This is Not Your Cookie-Cutter Program
“I’ve had a ton of success with one-on-one tailored programs,” Missy says. “The new running program I’ve created is not a cookie-cutter program you could find on the Internet. Following one of these doesn’t make sense. It’s like ripping a fad diet out of a magazine. It won’t work.”
Pointing out the benefits of training with a coach, she says, “I get feedback from my runners about their bodies and progress and I adapt it to meet their needs. It is very much about what works for you, and not what your friend is doing.”
Best of all? Accountability. “If I’m not hearing from you, you’re hearing from me,” says Missy.
Missy has always set goals and worked to achieve them. “I do a ton of visualizing,” she explains. “As I approach 40, I don’t want to give up doing what I love.” To those trying to stick with a fitness commitment, she offers this piece of advice: “The hardest part is making the decision to just go. Then the rest takes care of itself.”
How a Runner Became a Yogi
To help rehab a potentially debilitating muscle tear, Missy turned to yoga. “If you can find time to do one extra thing, make it yoga,” she says. “Before I started yoga, I thought, ‘Oh, that’s not for me. I need adrenaline. I need to sweat.’ But trust me, you will sweat. What a workout. I haven’t had to go back to the weight room since.” Her orthopedic doctor, also a marathon runner, was blown away by Missy’s increased flexibility and her rehabilitation after she began practicing yoga. She acknowledges, “If I can extend my running into my 70s, this is how I will be able to do it.”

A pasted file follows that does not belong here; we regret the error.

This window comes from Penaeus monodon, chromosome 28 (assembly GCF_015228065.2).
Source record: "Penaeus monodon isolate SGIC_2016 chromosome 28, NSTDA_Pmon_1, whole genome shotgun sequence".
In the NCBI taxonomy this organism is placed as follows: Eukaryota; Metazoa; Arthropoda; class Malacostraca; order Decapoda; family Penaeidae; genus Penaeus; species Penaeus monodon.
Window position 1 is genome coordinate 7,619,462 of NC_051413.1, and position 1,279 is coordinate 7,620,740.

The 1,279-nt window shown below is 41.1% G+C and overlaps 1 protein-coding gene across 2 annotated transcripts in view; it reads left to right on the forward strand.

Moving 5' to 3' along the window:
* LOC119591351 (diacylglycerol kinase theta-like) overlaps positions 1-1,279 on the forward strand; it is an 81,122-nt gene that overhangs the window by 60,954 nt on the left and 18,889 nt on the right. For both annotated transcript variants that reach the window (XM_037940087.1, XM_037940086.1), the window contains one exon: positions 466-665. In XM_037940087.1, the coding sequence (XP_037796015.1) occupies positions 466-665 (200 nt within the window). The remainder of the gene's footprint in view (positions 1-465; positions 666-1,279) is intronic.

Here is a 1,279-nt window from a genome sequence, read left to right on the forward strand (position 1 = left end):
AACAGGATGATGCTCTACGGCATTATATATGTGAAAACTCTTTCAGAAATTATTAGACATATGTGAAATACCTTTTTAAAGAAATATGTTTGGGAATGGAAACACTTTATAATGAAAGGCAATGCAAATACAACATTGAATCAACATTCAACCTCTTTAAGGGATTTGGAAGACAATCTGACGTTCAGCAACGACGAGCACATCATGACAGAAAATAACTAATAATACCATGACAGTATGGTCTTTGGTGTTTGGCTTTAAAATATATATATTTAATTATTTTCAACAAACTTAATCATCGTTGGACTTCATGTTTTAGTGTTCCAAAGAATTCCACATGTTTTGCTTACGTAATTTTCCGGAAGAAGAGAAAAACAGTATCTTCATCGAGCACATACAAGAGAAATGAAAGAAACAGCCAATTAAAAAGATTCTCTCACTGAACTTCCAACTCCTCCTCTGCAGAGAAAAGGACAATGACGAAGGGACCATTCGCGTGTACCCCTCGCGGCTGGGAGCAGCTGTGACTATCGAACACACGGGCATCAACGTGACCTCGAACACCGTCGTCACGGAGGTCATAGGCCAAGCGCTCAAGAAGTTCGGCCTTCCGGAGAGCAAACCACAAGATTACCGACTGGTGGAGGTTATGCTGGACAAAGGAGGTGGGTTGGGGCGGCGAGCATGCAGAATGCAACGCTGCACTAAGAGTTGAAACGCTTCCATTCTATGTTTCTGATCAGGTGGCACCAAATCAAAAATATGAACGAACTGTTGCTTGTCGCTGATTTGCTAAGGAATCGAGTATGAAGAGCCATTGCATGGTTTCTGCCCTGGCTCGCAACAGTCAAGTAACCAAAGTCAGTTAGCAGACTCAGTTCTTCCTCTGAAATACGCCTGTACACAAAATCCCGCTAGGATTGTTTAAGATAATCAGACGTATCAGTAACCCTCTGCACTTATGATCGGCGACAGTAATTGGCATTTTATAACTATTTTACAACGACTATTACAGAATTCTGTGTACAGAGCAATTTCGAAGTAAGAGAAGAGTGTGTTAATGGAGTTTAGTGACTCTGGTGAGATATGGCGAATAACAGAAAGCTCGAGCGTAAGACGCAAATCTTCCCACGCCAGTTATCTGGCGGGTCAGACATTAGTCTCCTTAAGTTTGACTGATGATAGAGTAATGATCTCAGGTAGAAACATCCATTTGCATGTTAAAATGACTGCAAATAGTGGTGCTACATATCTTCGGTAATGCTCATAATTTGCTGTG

What’s In Missy’s Kitchen?
Missy is quick to share her top foods. “Greek yogurt. My kids like it too – they say ‘Mom, this tastes like ice cream!’ Also I love Kashi cereal. I mix it in yogurt for texture.”
She also adds that she has a stash of dark chocolate hidden away, and a supply of fresh strawberries and blueberries are always in her fridge. She and her family also eat a lot of chicken for protein.
Some might be surprised to learn that Missy had a lucrative pharmaceutical sales job, which she left after the birth of her first son in order to obtain her certifications and pursue a fitness career. “I moved toward something that I really, really loved.”
And she never looked back.
For more information on Missy’s running program, which can help you start running, train for your first race, or PR your 50th, contact her at firstname.lastname@example.org or 461-2300, ext. 324.